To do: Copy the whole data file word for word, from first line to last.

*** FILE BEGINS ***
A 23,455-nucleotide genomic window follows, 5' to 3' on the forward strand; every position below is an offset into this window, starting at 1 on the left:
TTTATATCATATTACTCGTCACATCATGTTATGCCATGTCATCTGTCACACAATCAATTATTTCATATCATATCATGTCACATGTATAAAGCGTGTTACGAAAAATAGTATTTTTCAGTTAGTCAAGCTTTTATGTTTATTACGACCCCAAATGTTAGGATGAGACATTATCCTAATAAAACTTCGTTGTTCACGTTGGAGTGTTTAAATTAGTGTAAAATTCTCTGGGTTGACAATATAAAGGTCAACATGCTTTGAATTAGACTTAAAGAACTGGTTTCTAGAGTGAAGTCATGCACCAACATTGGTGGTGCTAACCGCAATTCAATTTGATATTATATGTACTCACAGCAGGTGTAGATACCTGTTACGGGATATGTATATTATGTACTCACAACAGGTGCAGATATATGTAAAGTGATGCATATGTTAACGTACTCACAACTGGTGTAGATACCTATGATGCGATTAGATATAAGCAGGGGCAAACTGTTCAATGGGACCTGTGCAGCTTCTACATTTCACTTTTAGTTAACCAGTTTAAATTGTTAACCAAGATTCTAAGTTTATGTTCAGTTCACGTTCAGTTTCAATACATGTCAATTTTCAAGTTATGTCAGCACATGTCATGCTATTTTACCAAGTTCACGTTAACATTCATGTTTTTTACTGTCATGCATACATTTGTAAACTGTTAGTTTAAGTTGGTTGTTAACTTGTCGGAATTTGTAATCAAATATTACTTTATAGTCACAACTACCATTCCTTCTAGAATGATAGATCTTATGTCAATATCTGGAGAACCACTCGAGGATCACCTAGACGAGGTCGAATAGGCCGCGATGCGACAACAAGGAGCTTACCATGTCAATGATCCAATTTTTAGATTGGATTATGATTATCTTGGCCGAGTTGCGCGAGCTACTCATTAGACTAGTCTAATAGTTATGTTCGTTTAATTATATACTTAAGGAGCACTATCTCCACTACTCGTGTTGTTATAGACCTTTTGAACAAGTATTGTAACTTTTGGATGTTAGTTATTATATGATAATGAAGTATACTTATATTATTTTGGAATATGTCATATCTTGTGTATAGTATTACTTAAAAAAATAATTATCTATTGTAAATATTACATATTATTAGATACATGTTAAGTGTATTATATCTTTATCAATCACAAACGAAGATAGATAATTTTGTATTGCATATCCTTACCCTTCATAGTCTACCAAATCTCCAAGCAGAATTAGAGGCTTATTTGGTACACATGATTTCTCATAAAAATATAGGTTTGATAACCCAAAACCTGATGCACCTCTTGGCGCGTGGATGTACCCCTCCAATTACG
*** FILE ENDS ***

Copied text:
A 23,455-nucleotide genomic window follows, 5' to 3' on the forward strand; every position below is an offset into this window, starting at 1 on the left:
TTTATATCATATTACTCGTCACATCATGTTATGCCATGTCATCTGTCACACAATCAATTATTTCATATCATATCATGTCACATGTATAAAGCGTGTTACGAAAAATAGTATTTTTCAGTTAGTCAAGCTTTTATGTTTATTACGACCCCAAATGTTAGGATGAGACATTATCCTAATAAAACTTCGTTGTTCACGTTGGAGTGTTTAAATTAGTGTAAAATTCTCTGGGTTGACAATATAAAGGTCAACATGCTTTGAATTAGACTTAAAGAACTGGTTTCTAGAGTGAAGTCATGCACCAACATTGGTGGTGCTAACCGCAATTCAATTTGATATTATATGTACTCACAGCAGGTGTAGATACCTGTTACGGGATATGTATATTATGTACTCACAACAGGTGCAGATATATGTAAAGTGATGCATATGTTAACGTACTCACAACTGGTGTAGATACCTATGATGCGATTAGATATAAGCAGGGGCAAACTGTTCAATGGGACCTGTGCAGCTTCTACATTTCACTTTTAGTTAACCAGTTTAAATTGTTAACCAAGATTCTAAGTTTATGTTCAGTTCACGTTCAGTTTCAATACATGTCAATTTTCAAGTTATGTCAGCACATGTCATGCTATTTTACCAAGTTCACGTTAACATTCATGTTTTTTACTGTCATGCATACATTTGTAAACTGTTAGTTTAAGTTGGTTGTTAACTTGTCGGAATTTGTAATCAAATATTACTTTATAGTCACAACTACCATTCCTTCTAGAATGATAGATCTTATGTCAATATCTGGAGAACCACTCGAGGATCACCTAGACGAGGTCGAATAGGCCGCGATGCGACAACAAGGAGCTTACCATGTCAATGATCCAATTTTTAGATTGGATTATGATTATCTTGGCCGAGTTGCGCGAGCTACTCATTAGACTAGTCTAATAGTTATGTTCGTTTAATTATATACTTAAGGAGCACTATCTCCACTACTCGTGTTGTTATAGACCTTTTGAACAAGTATTGTAACTTTTGGATGTTAGTTATTATATGATAATGAAGTATACTTATATTATTTTGGAATATGTCATATCTTGTGTATAGTATTACTTAAAAAAATAATTATCTATTGTAAATATTACATATTATTAGATACATGTTAAGTGTATTATATCTTTATCAATCACAAACGAAGATAGATAATTTTGTATTGCATATCCTTACCCTTCATAGTCTACCAAATCTCCAAGCAGAATTAGAGGCTTATTTGGTACACATGATTTCTCATAAAAATATAGGTTTGATAACCCAAAACCTGATGCACCTCTTGGCGCGTGGATGTACCCCTCCAATTACG